Government of New Brunswick
Community Sustainability Plans in New Brunswick

People in New Brunswick are working to create sustainable communities - liveable, healthy and safe.  Sustainable communities aim for a clean environment, a strong economy and nurturing of cultural and social values.    New Brunswickers want clean air and water, and green spaces to recreate and protect biodiversity.  They also want effective governance and a vision for the future.

The first step in achieving a sustainable community is to create a Sustainability Plan. Whether it is called an Integrated Community Sustainability Plan, or a Green Plan, a successful plan will link and integrate environmental, social and economic goals.

Some New Brunswick communities have prepared and implemented plans to describe the kind of future they want (see the Table below).  Other communities are in the process of creating an Integrated Community Sustainability Plan or a Green Plan, or considering when a Sustainability Plan might be right for them.

What is a Sustainability Plan?
A community management plan that aims for environmental, social and economic sustainability in a liveable community. It is integrated and inclusive and action oriented.

Although a Sustainability Plan can take many forms, New Brunswick has a toolkit for preparing a successful plan.  The toolkit stresses that a sustainability plan should:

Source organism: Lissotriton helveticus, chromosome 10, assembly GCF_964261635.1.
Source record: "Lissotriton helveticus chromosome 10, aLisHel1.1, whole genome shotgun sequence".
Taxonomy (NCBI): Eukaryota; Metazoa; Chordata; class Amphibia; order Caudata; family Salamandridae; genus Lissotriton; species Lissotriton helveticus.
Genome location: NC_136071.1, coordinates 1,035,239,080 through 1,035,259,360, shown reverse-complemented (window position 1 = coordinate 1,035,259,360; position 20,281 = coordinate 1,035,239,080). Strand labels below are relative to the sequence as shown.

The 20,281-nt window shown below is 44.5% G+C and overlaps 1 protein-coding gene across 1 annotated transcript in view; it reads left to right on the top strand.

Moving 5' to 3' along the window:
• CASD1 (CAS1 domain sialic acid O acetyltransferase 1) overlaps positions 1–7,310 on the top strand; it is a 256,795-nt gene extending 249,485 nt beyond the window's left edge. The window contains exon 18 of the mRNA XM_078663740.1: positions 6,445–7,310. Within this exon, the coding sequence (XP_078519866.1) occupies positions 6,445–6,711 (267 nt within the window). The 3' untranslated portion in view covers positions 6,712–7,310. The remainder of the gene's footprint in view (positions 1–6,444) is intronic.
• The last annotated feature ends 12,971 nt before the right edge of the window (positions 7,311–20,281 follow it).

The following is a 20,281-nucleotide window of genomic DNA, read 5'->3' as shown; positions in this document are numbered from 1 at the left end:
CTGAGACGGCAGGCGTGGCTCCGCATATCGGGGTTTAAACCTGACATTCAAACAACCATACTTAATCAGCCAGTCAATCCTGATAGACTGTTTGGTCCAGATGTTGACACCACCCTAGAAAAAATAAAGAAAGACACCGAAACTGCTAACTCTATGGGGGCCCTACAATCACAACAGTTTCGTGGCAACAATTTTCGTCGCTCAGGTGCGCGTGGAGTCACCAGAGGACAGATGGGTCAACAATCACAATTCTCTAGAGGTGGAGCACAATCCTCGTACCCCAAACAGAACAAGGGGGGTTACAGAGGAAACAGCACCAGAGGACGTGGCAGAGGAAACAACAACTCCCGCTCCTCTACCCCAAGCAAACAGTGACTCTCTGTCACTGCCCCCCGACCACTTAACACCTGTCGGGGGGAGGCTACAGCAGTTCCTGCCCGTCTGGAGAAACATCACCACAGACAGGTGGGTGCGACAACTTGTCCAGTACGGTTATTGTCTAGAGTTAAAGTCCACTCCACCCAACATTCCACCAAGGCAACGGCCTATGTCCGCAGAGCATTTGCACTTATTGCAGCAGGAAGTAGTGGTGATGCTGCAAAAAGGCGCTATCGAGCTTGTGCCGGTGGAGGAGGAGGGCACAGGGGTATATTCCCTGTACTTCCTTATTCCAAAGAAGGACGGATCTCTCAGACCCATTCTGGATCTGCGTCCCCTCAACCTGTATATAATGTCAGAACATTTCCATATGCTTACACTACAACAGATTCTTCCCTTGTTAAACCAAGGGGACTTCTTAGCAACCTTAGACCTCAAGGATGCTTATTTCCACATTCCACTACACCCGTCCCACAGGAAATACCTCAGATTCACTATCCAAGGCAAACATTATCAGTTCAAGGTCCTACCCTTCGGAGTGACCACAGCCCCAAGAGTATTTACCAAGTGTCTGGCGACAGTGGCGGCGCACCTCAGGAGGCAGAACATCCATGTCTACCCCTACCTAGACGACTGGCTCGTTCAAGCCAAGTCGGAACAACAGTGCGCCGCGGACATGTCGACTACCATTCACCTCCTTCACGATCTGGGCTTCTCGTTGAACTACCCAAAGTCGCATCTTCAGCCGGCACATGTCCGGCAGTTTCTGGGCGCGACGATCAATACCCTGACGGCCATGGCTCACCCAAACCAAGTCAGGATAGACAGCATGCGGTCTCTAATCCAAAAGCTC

• be comprehensive, incorporating environmental, social and economic goals and values
  • include Sustainability Principles to guide community action
  • include a Vision and Goals for the short and long term
  • engage the public in building the plan and its components
  • focus on implementation -  Goals should be specific, measurable, achievable, relevant and time-bound
  • be linked to the municipal or rural plan to ensure implementation.

Green Plans may address many issues important to the community, including:

  • Clean air and water
  • Healthy citizens
  • Energy efficiency
  • Transportation
  • Local food and agriculture
  • Adaptation to climate change
  • Coastal protection
  • Flood Protection
  • Economic diversity
  • Stewardship
  • Poverty reduction
  • Buildings and infrastructure
  • Housing
  • Green space
  • Ecosystem and biodiversity protection
  • Recreational opportunities
  • Building capacity

A sustainable community works to "achieve balance between overlapping values of social equity, economic viability and environmental quality . . . "

(A Case Study for the Saint John Region, 2008)